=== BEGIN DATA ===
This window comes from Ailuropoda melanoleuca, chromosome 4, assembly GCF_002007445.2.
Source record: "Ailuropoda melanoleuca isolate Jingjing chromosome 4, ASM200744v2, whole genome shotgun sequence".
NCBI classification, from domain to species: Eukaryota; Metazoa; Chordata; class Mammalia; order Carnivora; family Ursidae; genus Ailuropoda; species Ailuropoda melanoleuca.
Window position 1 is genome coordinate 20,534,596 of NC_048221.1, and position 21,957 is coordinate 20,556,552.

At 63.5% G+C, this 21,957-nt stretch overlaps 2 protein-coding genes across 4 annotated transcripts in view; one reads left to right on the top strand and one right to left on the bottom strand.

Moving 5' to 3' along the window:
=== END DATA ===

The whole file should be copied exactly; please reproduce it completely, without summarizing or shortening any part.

This window comes from Ailuropoda melanoleuca, chromosome 4, assembly GCF_002007445.2.
Source record: "Ailuropoda melanoleuca isolate Jingjing chromosome 4, ASM200744v2, whole genome shotgun sequence".
NCBI classification, from domain to species: Eukaryota; Metazoa; Chordata; class Mammalia; order Carnivora; family Ursidae; genus Ailuropoda; species Ailuropoda melanoleuca.
Window position 1 is genome coordinate 20,534,596 of NC_048221.1, and position 21,957 is coordinate 20,556,552.

At 63.5% G+C, this 21,957-nt stretch overlaps 2 protein-coding genes across 4 annotated transcripts in view; one reads left to right on the top strand and one right to left on the bottom strand.

Moving 5' to 3' along the window: